Assessing the policy risks of changing housing taxation

A policy proposal put forward by the Australian Labor Party (ALP) was initially aimed at addressing housing affordability for first home buyers through two key mechanisms: limit negative gearing provisions to new housing (with grandfathering for existing investment properties); and halve the capital gains tax (CGT) discount for assets held longer than 12 months from 50 per cent to 25 per cent (with grandfathering existing investment properties).

While at some level a revenue raising measure, with respect to housing affordability, the policy proposal is a demand side measure aimed at discouraging investors from the housing market to the benefit of owner-occupiers (particularly first home buyers).

Our report considers the policy risks of such an intervention. The starting point of the analysis is that while there are some studies of proposed changes to the taxation regime for housing, any quantification is particularly challenging given its nature and scope.

What is known is that the policy will raise the effective tax on investing in housing. Those investing in existing homes will face higher increases in taxes than those investing in new homes as they will lose both negative gearing provisions and face a halving of the CGT discount. Those investing in new homes will experience a halving of the CGT discount.

Given the uncertainties, the approach undertaken in this assessment is to consider the proposed ALP policy change by considering estimates of the marginal excess burden implied by the increased tax burden on housing. Marginal excess burden considers the economic cost of raising taxation. The most recent estimation of marginal excess burden of a range of Australian taxes was undertaken in the Henry Tax Review.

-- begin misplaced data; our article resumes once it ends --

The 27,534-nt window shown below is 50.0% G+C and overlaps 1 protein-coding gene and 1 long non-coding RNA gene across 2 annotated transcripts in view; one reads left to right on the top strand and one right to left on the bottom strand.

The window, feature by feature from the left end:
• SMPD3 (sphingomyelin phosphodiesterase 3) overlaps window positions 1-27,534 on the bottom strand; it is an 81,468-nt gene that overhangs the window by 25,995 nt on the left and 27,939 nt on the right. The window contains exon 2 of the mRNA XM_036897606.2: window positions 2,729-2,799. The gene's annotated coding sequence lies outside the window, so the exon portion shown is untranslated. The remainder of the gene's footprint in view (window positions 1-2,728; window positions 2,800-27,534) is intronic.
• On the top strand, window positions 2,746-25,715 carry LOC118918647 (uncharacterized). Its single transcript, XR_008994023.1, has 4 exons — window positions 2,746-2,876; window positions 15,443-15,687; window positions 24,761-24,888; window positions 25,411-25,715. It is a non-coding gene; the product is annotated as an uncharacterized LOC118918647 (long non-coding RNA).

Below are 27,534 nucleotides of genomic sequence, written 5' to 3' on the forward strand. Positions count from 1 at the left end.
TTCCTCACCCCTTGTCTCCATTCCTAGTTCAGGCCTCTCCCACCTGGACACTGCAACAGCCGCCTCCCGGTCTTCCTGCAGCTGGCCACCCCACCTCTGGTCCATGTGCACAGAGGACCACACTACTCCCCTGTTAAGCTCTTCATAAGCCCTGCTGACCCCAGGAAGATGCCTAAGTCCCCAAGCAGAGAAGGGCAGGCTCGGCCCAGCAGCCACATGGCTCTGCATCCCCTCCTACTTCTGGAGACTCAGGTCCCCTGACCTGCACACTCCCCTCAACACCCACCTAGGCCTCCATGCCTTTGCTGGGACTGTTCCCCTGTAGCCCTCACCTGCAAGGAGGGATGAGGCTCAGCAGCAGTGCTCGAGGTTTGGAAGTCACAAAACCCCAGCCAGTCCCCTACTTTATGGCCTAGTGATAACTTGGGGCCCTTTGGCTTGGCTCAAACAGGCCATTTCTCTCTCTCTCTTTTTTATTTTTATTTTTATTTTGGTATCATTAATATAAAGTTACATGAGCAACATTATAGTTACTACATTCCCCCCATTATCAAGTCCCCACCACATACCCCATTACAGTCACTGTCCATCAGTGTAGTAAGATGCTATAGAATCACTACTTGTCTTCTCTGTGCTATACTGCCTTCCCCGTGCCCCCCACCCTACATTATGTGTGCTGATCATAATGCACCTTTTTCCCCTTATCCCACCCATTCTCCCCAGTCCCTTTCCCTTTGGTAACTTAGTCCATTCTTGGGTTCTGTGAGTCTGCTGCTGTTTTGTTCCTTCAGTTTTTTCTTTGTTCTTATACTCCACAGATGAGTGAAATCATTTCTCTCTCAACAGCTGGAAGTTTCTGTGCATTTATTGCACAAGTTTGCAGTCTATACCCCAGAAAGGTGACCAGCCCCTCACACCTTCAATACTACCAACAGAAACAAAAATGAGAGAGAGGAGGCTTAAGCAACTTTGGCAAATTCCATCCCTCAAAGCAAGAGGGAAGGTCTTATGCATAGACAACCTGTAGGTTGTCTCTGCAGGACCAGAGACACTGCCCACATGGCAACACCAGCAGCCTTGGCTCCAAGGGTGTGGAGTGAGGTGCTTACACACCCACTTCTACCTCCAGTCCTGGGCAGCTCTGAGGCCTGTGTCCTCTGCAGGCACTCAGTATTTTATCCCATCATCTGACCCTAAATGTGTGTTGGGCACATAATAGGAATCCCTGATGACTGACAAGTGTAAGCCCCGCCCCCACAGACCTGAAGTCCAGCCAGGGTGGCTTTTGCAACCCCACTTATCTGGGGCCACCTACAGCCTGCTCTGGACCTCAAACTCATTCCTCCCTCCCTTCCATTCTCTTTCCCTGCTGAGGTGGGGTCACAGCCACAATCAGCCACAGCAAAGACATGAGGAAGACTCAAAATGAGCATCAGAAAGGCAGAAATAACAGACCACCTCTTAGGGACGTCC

The key questions in this context is whether the proposed changes to the tax regime on housing is an efficient or inefficient form of taxation.

Using the Henry Review as the base, we considered the impacts using the same kind of modelling technique adopted in the Henry Review (computable general equilibrium (CGE) modelling), and to explore the economic impacts on the construction sector of raising taxes.

Under a 'More Efficient' taxation scenario we adopt the marginal excess burden from the relatively efficiency Land tax, calculated at 8 cents per dollar raised. Nationally, under the More Efficient scenario, the output of the construction sector is estimated to fall by $425 million dollars in real terms (2017 dollars), and construction sector employment by just over 1,100 full time equivalent (FTE) employees five years after the policy is introduced.

Under a 'Less Efficient' scenario we adopt the figure for Conveyancing stamp duties, calculated at 34 cents per dollar raised. Nationally, under the Less Efficient scenario, the output of the construction sector is estimated to fall by just over $1.8 billion dollars in real terms (2017 dollars), and construction sector employment by just over 4,800 full time equivalent (FTE) employees five years after the policy is introduced.

The differences between these two scenarios highlights the policy risk associated with the change in the taxation regime for housing. The bottom line for policy makers is that raising any kind of tax will impose a cost on the economy (with few exceptions) but some taxes are more costly than others. If these proposed changes are an inefficient form of taxation, the flow on effects to the economy will be significant.

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